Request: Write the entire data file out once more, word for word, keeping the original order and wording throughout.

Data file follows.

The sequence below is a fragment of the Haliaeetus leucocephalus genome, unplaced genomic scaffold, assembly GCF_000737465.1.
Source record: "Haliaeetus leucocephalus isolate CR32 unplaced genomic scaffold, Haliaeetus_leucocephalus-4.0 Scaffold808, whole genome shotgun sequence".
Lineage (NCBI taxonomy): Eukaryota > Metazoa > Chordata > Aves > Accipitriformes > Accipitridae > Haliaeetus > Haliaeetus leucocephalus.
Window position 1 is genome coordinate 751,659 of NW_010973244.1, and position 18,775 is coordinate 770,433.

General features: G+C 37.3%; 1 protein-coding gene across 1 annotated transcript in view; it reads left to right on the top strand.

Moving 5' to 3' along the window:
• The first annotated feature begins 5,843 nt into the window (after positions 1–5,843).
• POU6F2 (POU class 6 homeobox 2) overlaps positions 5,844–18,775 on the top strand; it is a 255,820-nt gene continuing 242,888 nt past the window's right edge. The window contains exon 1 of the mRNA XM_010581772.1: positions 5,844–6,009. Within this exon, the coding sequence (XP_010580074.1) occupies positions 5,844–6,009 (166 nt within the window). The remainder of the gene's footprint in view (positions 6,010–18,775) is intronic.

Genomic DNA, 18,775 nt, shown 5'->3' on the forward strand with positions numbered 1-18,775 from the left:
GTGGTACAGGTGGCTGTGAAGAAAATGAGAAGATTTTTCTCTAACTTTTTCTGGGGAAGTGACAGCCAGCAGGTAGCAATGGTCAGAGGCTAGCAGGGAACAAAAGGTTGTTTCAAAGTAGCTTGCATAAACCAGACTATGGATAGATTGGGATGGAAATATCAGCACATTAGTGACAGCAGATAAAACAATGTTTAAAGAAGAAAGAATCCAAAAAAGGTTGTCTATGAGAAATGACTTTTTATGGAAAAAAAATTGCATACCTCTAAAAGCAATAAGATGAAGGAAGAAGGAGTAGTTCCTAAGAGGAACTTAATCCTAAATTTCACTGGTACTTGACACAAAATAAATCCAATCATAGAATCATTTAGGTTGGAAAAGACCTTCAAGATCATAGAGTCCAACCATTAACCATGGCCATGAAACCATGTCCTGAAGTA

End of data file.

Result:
The sequence below is a fragment of the Haliaeetus leucocephalus genome, unplaced genomic scaffold, assembly GCF_000737465.1.
Source record: "Haliaeetus leucocephalus isolate CR32 unplaced genomic scaffold, Haliaeetus_leucocephalus-4.0 Scaffold808, whole genome shotgun sequence".
Lineage (NCBI taxonomy): Eukaryota > Metazoa > Chordata > Aves > Accipitriformes > Accipitridae > Haliaeetus > Haliaeetus leucocephalus.
Window position 1 is genome coordinate 751,659 of NW_010973244.1, and position 18,775 is coordinate 770,433.

General features: G+C 37.3%; 1 protein-coding gene across 1 annotated transcript in view; it reads left to right on the top strand.

Moving 5' to 3' along the window:
• The first annotated feature begins 5,843 nt into the window (after positions 1–5,843).
• POU6F2 (POU class 6 homeobox 2) overlaps positions 5,844–18,775 on the top strand; it is a 255,820-nt gene continuing 242,888 nt past the window's right edge. The window contains exon 1 of the mRNA XM_010581772.1: positions 5,844–6,009. Within this exon, the coding sequence (XP_010580074.1) occupies positions 5,844–6,009 (166 nt within the window). The remainder of the gene's footprint in view (positions 6,010–18,775) is intronic.

Genomic DNA, 18,775 nt, shown 5'->3' on the forward strand with positions numbered 1-18,775 from the left:
GTGGTACAGGTGGCTGTGAAGAAAATGAGAAGATTTTTCTCTAACTTTTTCTGGGGAAGTGACAGCCAGCAGGTAGCAATGGTCAGAGGCTAGCAGGGAACAAAAGGTTGTTTCAAAGTAGCTTGCATAAACCAGACTATGGATAGATTGGGATGGAAATATCAGCACATTAGTGACAGCAGATAAAACAATGTTTAAAGAAGAAAGAATCCAAAAAAGGTTGTCTATGAGAAATGACTTTTTATGGAAAAAAAATTGCATACCTCTAAAAGCAATAAGATGAAGGAAGAAGGAGTAGTTCCTAAGAGGAACTTAATCCTAAATTTCACTGGTACTTGACACAAAATAAATCCAATCATAGAATCATTTAGGTTGGAAAAGACCTTCAAGATCATAGAGTCCAACCATTAACCATGGCCATGAAACCATGTCCTGAAGTA